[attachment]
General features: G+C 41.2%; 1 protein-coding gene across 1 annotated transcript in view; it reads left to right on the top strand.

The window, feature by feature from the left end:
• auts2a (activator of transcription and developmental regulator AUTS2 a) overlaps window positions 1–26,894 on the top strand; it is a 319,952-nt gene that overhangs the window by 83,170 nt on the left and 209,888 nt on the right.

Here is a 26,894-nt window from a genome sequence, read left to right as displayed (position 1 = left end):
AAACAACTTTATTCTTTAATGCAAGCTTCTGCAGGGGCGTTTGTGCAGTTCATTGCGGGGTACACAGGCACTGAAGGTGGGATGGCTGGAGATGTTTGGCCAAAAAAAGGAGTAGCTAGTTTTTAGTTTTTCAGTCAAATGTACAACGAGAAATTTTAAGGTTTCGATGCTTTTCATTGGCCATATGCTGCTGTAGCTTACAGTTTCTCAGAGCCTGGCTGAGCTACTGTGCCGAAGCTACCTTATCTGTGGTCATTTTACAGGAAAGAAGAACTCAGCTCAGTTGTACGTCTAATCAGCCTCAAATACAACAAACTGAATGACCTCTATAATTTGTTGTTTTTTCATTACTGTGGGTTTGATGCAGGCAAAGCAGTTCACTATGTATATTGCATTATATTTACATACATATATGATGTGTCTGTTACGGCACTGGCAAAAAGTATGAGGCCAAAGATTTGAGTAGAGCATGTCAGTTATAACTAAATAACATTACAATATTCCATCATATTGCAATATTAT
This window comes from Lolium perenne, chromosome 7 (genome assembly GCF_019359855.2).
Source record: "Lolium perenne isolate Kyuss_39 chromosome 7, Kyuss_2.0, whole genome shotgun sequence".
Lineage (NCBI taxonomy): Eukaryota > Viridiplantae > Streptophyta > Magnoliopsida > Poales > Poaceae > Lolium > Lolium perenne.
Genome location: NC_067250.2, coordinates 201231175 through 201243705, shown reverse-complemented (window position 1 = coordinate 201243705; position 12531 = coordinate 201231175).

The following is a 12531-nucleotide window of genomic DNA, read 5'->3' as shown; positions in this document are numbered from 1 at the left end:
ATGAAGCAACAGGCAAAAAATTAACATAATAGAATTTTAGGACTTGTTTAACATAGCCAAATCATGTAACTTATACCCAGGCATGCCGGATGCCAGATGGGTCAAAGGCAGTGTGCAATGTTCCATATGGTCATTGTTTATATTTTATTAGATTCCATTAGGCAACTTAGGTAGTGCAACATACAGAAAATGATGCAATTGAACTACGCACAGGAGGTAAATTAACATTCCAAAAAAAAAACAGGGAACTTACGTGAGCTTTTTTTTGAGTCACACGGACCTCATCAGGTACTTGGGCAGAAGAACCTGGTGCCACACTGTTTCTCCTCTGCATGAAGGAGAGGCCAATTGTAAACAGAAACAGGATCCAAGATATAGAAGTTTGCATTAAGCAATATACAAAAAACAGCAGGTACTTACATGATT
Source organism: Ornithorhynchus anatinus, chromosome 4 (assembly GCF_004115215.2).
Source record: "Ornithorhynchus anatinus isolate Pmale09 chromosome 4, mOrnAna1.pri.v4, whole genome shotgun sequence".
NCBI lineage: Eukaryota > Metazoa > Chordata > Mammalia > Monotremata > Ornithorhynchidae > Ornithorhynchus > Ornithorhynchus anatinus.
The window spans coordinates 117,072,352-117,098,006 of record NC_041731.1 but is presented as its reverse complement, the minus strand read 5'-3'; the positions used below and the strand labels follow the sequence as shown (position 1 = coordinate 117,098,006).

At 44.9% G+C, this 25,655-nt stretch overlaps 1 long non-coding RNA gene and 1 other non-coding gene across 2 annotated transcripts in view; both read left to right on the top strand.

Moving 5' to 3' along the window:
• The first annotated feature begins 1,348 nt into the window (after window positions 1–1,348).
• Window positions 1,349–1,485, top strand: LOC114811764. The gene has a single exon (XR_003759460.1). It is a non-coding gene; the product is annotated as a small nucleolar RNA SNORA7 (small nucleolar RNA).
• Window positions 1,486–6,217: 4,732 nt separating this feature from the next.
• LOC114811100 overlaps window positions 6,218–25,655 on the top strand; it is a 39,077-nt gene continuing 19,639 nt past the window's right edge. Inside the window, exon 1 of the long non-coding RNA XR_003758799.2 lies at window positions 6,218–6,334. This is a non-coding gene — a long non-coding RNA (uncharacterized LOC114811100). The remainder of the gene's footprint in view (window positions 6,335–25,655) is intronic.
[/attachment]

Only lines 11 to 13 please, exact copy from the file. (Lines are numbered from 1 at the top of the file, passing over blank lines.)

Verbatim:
ATGAAGCAACAGGCAAAAAATTAACATAATAGAATTTTAGGACTTGTTTAACATAGCCAAATCATGTAACTTATACCCAGGCATGCCGGATGCCAGATGGGTCAAAGGCAGTGTGCAATGTTCCATATGGTCATTGTTTATATTTTATTAGATTCCATTAGGCAACTTAGGTAGTGCAACATACAGAAAATGATGCAATTGAACTACGCACAGGAGGTAAATTAACATTCCAAAAAAAAAACAGGGAACTTACGTGAGCTTTTTTTTGAGTCACACGGACCTCATCAGGTACTTGGGCAGAAGAACCTGGTGCCACACTGTTTCTCCTCTGCATGAAGGAGAGGCCAATTGTAAACAGAAACAGGATCCAAGATATAGAAGTTTGCATTAAGCAATATACAAAAAACAGCAGGTACTTACATGATT
Source organism: Ornithorhynchus anatinus, chromosome 4 (assembly GCF_004115215.2).
Source record: "Ornithorhynchus anatinus isolate Pmale09 chromosome 4, mOrnAna1.pri.v4, whole genome shotgun sequence".